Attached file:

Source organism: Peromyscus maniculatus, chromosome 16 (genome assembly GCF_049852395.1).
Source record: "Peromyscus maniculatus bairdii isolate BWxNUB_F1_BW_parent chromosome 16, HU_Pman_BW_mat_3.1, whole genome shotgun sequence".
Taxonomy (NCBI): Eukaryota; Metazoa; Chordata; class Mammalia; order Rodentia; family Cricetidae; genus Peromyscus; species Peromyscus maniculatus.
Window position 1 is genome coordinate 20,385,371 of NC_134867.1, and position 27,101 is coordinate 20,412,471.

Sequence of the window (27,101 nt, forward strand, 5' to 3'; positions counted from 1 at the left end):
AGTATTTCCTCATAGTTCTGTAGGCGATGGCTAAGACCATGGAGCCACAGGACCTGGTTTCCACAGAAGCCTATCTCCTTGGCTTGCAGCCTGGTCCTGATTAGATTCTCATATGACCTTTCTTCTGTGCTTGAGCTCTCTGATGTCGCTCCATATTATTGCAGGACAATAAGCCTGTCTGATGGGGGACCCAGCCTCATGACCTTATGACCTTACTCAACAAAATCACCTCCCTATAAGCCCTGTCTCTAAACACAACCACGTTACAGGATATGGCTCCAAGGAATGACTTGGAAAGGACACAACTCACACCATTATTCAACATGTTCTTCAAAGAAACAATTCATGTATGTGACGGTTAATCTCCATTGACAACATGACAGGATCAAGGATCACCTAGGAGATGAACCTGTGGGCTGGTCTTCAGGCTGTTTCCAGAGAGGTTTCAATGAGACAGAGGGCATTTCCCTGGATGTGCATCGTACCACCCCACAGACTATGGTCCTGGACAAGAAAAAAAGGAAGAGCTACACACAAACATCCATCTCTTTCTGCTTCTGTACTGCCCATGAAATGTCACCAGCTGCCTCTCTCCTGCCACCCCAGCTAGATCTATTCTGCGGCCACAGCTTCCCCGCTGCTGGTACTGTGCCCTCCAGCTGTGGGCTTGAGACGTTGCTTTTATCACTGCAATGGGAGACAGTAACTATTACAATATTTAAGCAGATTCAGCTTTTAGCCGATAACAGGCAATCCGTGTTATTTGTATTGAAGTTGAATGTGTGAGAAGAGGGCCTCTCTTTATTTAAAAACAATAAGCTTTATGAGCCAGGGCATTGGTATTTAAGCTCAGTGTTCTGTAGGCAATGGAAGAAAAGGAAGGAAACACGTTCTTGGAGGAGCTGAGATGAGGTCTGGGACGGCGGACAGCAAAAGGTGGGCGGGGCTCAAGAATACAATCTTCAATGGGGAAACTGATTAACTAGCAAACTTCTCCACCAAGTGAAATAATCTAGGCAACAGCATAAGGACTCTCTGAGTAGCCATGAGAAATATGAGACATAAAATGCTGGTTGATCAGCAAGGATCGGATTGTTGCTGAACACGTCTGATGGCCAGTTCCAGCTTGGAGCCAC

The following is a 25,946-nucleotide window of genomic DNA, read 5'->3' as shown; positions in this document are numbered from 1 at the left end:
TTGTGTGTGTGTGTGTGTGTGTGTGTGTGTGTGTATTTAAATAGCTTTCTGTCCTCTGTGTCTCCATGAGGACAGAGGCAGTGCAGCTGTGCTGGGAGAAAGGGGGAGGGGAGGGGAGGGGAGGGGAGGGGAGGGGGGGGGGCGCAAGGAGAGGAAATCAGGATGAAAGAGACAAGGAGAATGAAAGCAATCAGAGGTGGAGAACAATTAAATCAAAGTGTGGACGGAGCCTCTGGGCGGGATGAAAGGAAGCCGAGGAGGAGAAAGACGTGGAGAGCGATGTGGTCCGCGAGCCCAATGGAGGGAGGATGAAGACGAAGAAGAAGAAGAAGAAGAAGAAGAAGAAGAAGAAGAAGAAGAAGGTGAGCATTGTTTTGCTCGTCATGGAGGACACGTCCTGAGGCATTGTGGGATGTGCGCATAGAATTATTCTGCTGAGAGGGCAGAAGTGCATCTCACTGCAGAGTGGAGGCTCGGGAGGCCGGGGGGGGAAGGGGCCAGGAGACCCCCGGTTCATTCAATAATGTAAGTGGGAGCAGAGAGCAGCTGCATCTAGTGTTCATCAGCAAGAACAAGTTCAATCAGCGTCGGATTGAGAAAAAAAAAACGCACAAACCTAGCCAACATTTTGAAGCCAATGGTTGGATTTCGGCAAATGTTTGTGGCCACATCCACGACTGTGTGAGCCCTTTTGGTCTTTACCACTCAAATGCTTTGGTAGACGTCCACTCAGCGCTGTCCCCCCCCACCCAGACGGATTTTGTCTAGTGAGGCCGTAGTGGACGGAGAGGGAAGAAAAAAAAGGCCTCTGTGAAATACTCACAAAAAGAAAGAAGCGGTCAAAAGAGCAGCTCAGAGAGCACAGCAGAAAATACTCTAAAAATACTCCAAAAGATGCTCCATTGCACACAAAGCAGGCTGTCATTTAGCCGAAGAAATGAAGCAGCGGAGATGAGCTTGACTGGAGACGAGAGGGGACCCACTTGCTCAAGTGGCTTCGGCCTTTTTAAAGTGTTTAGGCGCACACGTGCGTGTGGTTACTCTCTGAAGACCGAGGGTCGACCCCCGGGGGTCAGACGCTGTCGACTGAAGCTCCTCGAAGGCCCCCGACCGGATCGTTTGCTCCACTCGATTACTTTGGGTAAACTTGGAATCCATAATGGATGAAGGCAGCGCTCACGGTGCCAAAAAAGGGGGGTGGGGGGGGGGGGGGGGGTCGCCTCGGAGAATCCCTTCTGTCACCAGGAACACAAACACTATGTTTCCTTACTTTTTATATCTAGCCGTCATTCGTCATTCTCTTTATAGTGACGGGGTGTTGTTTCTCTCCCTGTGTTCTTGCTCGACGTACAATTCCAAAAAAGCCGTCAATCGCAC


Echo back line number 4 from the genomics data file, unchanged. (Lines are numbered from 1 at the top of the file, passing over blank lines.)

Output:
Window position 1 is genome coordinate 20,385,371 of NC_134867.1, and position 27,101 is coordinate 20,412,471.